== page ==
Ontologies and other RDF data models can be stored in native RDF data stores or in relational databases that have been customized to support associative data techniques. Native RDF-data stores are inherently designed to support the concept of triples and can offer an efficient out-of-the-box approach to storing ontologies. RDF native databases are available from companies such as Tucana Technologies and Intellidimensions. Several high-quality open source RDF data stores also exist, including Kowari, Redland, Sesame, and 3Store. To use a relational database, the database must be designed in a somewhat non-traditional way. Instead of having a table that describes each major concept, the database design typically mimics the concept of triples by using a single table containing four columns. Three of the columns store the triple while the forth column is used to store its identification tag. (A report entitled “Mapping Semantic Web Data with RDBMSes” is an excellent resource for finding out more about implementing triple stores in relational databases.)
Issues related to representing, storing, and querying using triples (i.e., RDF) versus traditional relational approaches, as well as the use and/or co-existence of the two types of data stores within implementations, are still working themselves out within industry and the marketplace. Each store-and-query facility provides unique capabilities that the other, at present, does not. RDF is great for situations when it is difficult to anticipate the types of queries that will be performed in the future. It is also terrific for handling metadata and for making queries that require inferences across imprecise or disparate data. For example, a query along the lines of, “How many energy producers qualify for ‘green’ status this year?” is much easier to perform using an RDF query language than in SQL (once the models have been created to tie together various data stores). At the same time, queries that are trivial in SQL, such as, “Which energy producers reduced their CO2 output the most this year?” can be quite complicated using an RDF query language.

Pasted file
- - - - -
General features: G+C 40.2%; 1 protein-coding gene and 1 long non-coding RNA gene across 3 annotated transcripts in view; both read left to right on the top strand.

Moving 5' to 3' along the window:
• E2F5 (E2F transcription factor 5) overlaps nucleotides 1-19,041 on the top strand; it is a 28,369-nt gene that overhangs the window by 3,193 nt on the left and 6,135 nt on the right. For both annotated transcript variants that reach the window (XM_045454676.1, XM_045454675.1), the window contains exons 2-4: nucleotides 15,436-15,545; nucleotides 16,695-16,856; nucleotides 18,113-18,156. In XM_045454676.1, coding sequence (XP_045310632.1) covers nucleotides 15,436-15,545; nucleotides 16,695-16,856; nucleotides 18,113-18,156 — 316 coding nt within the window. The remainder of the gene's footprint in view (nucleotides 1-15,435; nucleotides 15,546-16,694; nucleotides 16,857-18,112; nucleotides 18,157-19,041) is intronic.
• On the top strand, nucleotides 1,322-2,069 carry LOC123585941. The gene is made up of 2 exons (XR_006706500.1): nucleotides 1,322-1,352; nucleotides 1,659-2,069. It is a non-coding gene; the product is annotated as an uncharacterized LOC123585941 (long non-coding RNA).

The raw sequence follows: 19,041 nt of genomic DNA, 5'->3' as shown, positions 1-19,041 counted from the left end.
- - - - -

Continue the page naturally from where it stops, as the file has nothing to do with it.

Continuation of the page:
It is important to note that RDF query languages are still evolving, which may to some extent explain this limitation. Other limitations of RDF relate to performance issues. Because queries can be broadened, for example, to include concepts instead of just terms, the search space can be dramatically increased. Because RDF data stores are relatively new and the number of implementations relatively small, system developers need to iterate over their designs, paying particular attention to queries and functions that could have negative effects on performance. In terms of industry growth, it is difficult to predict how RDF will affect the database industry. RDF data stores may remain a distinct data storage category in their own right or their capabilities may be subsumed into relational databases in a manner similar to what happened with object-oriented databases.